Perhaps the event that forever cemented my fear of snakes was the time my wife Michele and I attended a talk at the Miami Zoo by the zoo’s Director of Herpetology (think reptiles and snakes). During his presentation, he brought out several lizards and snakes of various levels of weirdness, including (I’m not making this up) a two-headed ball python.
In the background, I noticed a king cobra which the presenter had kept safely confined inside a glass aquarium. Then he removed the deadly snake from its glass enclosure with a long metal rod with a hook on the end. He delicately placed it on the floor. It immediately started winding its way towards the metal chairs each of us in this 30-person audience were defenselessly sitting on – make that standing on, as we each immediately jumped up in an anxious attempt to avoid the snake that was suddenly checking all of us out. Did I mention I was in the front row?
As the cobra sauntered in my general direction, the presenter grabbed it with his pole hook to pull it back. But then the snake just jumped off the hook again – and was now slithering towards me.
Fun fact: When a king cobra is angry or feeling threatened, it will rise up and flatten its head into a hood. Not so fun fact: The king cobra in our room was pulling that exact same move and was now less than four feet from me.
The presenter desperately snatched the snake again with his pole and thrust the misbehaving cobra into the aquarium, slamming the lid. When the director resumed his presentation, the angry snake kept smashing its head against the side of the aquarium. But his many escape attempts were completely in vain – that is, until he tried smashing the lid of his jail cell instead. Yeah, that worked like a charm. The lid instantly popped off.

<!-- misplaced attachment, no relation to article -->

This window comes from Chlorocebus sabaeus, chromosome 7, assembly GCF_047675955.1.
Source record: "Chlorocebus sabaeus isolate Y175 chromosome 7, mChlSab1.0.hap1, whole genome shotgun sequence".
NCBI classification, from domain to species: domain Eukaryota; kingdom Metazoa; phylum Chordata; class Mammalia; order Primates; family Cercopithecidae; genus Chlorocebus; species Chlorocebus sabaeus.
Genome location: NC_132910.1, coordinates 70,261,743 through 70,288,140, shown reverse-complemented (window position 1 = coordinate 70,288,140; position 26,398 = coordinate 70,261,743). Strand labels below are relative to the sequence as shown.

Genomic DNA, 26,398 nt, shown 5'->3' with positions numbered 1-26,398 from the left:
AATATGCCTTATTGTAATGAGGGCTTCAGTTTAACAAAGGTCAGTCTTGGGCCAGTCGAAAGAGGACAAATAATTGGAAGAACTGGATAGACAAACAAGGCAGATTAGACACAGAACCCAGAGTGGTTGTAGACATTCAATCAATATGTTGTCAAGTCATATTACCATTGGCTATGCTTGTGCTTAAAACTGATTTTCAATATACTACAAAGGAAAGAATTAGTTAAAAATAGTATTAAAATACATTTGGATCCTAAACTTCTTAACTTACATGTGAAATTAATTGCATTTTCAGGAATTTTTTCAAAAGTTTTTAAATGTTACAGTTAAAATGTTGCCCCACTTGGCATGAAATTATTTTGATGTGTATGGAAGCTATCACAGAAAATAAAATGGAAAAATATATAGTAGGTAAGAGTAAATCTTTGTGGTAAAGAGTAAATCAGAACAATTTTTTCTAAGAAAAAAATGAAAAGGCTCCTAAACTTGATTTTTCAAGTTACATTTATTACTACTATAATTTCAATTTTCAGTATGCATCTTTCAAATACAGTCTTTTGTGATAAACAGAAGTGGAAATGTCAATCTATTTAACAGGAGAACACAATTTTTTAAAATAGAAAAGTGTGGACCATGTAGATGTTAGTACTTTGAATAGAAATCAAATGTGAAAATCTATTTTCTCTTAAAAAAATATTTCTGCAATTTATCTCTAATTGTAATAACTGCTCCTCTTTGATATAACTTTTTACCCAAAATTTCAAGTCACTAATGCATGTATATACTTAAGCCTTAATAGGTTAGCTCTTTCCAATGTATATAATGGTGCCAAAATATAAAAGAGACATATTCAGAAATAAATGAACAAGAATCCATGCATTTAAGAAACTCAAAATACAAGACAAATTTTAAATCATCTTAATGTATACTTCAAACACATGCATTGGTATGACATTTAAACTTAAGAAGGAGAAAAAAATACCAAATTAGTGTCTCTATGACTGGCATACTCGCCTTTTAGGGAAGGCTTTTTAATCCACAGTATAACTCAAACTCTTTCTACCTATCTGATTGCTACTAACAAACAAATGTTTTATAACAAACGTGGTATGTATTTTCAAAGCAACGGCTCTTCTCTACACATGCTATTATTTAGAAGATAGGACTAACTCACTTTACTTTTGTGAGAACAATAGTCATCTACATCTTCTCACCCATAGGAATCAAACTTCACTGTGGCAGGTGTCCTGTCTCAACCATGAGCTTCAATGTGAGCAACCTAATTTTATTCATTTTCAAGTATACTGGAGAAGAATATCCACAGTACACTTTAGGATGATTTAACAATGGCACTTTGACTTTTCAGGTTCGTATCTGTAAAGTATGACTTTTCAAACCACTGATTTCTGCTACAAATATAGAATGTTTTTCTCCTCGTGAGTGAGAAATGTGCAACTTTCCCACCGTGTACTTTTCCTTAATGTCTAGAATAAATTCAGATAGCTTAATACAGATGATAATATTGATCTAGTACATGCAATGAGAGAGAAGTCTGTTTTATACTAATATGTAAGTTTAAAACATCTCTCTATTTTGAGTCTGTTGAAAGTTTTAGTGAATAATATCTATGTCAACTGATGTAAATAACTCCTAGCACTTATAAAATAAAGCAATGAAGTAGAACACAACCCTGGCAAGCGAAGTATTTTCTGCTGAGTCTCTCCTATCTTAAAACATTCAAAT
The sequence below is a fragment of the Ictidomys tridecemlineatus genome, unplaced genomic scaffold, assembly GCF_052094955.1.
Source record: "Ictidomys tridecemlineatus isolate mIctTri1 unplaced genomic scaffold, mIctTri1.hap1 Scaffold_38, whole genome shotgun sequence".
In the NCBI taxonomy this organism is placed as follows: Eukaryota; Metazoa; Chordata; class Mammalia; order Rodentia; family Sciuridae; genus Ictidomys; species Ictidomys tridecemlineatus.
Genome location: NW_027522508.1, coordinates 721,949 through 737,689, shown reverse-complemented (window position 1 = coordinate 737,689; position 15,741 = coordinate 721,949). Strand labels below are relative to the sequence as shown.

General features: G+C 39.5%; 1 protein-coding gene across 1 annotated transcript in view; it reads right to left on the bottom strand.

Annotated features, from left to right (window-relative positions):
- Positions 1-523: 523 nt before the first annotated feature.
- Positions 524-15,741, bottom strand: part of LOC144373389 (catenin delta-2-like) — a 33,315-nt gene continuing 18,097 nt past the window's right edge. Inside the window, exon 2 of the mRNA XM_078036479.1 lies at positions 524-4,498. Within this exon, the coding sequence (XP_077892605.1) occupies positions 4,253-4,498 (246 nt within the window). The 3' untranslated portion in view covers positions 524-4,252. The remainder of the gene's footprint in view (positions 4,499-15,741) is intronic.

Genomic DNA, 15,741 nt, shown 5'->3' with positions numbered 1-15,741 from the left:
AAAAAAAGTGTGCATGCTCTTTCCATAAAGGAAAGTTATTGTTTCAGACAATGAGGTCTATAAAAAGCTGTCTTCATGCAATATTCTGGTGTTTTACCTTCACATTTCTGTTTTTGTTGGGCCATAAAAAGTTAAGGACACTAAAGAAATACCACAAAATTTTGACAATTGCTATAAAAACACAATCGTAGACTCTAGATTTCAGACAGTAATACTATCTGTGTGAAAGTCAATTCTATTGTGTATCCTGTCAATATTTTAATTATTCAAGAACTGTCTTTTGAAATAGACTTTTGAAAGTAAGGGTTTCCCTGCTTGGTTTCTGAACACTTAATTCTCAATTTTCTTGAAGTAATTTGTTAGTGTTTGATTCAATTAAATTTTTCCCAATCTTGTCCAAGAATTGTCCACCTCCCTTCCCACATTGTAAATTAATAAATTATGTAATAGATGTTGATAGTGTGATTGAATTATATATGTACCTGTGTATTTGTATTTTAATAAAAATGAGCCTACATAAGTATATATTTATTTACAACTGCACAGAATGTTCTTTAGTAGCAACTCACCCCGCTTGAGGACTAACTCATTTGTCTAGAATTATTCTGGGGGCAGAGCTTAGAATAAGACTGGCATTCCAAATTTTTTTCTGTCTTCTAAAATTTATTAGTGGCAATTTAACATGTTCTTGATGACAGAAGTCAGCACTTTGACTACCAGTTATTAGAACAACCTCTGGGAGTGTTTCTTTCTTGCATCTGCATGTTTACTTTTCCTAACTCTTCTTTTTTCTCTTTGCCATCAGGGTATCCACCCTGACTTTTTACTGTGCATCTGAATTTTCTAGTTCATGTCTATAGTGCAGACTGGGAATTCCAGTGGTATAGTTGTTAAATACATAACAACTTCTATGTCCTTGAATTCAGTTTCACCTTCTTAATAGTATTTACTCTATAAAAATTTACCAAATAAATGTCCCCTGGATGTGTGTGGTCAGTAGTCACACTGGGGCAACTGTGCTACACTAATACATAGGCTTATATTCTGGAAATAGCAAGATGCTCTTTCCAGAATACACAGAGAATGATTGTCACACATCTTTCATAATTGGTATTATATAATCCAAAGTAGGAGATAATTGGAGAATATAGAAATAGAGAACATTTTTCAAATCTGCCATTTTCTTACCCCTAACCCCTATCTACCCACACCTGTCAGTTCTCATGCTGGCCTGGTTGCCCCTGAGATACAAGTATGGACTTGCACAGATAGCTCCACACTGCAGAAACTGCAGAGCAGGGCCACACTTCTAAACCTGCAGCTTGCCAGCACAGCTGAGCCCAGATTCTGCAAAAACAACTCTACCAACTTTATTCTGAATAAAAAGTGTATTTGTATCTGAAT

In a heartbeat – and mine was beating extremely fast now – the villainous venomous viper (how’s that for alliteration, Mr. Santee?) had leapt out of the aquarium and was back on the floor. He made the same threatening move as before, elevating his head and flattening it into a hood. Once again he was coming right at me. Fortunately, my wife was closer to him than I was, so her body partially blocked him from getting a clear shot at me. Thanks, sweetie.
The presenter, now obviously a bit shaken himself, was able to snare the snake and wrestle it into a burlap bag. He then shoved the bagged beast into a box. I later thought about how close my wife and I came to becoming the lead story on the evening news:
“KING COBRA KILLS COUPLE.” (Kudos to the headline writer who came up with that. He knew a thing or two about good alliteration.)
I will thank you not to post comments reassuring me that most snakes are harmless or how they help farmers by eating mice and other varmints. I don’t care if a goddamned snake knocked on my door and offered to paint my house for free. Get him away from me! Besides, I’m pretty sure he’d probably do a piss poor paint job.
That’s the view from the bleachers. Perhaps I’m off base.